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Sunday, July 22, 2012

Geo-thermal Cooling

It's been extremely hot outside this week, and we're suffering a significant drought in much of the country. The chart above shows the levels of streams compared to their historical levels for this time of month. Though some regions are getting a lot of rain (the deep blue dots), much of the center of the country is experiencing drought conditions reminiscent of those over sixty years ago. The Dustbowl, as the period from 1934-1936 became known, was a drought characterized by Roland Dewing as the "most extreme natural event in 350 years."

Back to the heat, I got thinking about the Underground Heating Exchange Systems (UHES) the Chinese developed a while ago. The idea to pump air underground was first patented in the United States in the wake of the oil crisis in the 1970s. But the Chinese picked up on this technology and highlighted it as part of an integrated agricultural approach to feeding the Cold North East.

When I saw the Chinese paper (republished on the UN FOA website), I thought it was amusing that they'd used clay pipes for their experiment. After all, folks in the US typically use plastic drainage tubing for this sort of heat exchange system.

Then I got thinking last night - a problem with the plastic is getting it to simultaneously drain the water that condenses and keep out roots and pests. Clay pipe didn't sound bad, after all. Then the light bulb went off.

What if I used cinder blocks underground for the heat exchange "tubing?" At $1.65 per linear foot, it is more expensive than the HDPE drainage pipe. But I wouldn't have to worry about water draining through the blocks (it would) and I wouldn't be worried about the "tube" getting crushed.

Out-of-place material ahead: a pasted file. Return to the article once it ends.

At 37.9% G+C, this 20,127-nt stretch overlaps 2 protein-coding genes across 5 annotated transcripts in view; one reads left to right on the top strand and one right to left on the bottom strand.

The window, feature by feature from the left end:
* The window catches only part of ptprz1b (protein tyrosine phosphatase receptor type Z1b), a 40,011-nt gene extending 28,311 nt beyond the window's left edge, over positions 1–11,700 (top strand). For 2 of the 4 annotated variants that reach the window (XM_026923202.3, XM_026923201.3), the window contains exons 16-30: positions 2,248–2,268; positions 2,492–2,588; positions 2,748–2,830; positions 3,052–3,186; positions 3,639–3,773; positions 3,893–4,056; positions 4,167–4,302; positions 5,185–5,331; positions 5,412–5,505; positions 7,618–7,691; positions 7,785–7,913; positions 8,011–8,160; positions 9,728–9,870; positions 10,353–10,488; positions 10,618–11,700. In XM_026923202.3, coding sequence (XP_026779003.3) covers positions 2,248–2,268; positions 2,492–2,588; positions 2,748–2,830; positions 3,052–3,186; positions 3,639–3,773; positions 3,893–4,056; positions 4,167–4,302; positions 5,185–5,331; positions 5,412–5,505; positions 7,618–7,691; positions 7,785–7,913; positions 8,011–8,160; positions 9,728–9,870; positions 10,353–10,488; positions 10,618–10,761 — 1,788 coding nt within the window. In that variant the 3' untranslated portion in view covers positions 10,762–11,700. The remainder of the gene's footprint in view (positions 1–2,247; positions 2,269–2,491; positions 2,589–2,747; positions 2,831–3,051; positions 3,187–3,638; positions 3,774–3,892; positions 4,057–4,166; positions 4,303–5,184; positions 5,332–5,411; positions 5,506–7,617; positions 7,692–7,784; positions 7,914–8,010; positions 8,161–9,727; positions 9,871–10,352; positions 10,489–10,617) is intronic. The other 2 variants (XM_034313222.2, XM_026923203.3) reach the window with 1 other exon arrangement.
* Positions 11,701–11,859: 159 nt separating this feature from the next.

That took me on another little adventure of the mind, as I tried to figure out how deep to run the "pipes" underground. The Chinese used half a meter, but what if one went deeper?

The ground temperature at 30 feet below the surface is constant - which is why caves are cooler than outside in the summer and warmer than outside in the winter. How far below the surface do I need to go to get to that constant heat, I wondered?

Then I found out something really fun at the Build it Solar website. It turns out the temperature profile of the ground lags the air temperature profile. Air temperatures peak in July (in my area), but the soil temperature peaks in August.

Then comes the cool part. That peak heat migrates slowly down towards the earth's heat skin, so that the date of peak heat level at deep depths lags the temperature of the surface soil by weeks and months.

So not only will deep Underground Heat Exchange Systems access a larger thermal mass, the ground around that thermal mass will actually be heating up when the rest of the world is cooling down.

I'm not sure how practical it is for a home owner to dig down 6 feet or more, but this kind of effort would be within the reach of a minor business. I would love to experiment with this next summer, if I can find a lot where I could dig deep...

Saturday, July 7, 2012

My new "Green" car

You're probably looking at this picture and wondering how an old 1999 Ford Escort is a "green" car. Let me explain. I've been in the market for a new-to-me car and spent a fair amount of time doing market research on the new cars on the market these days.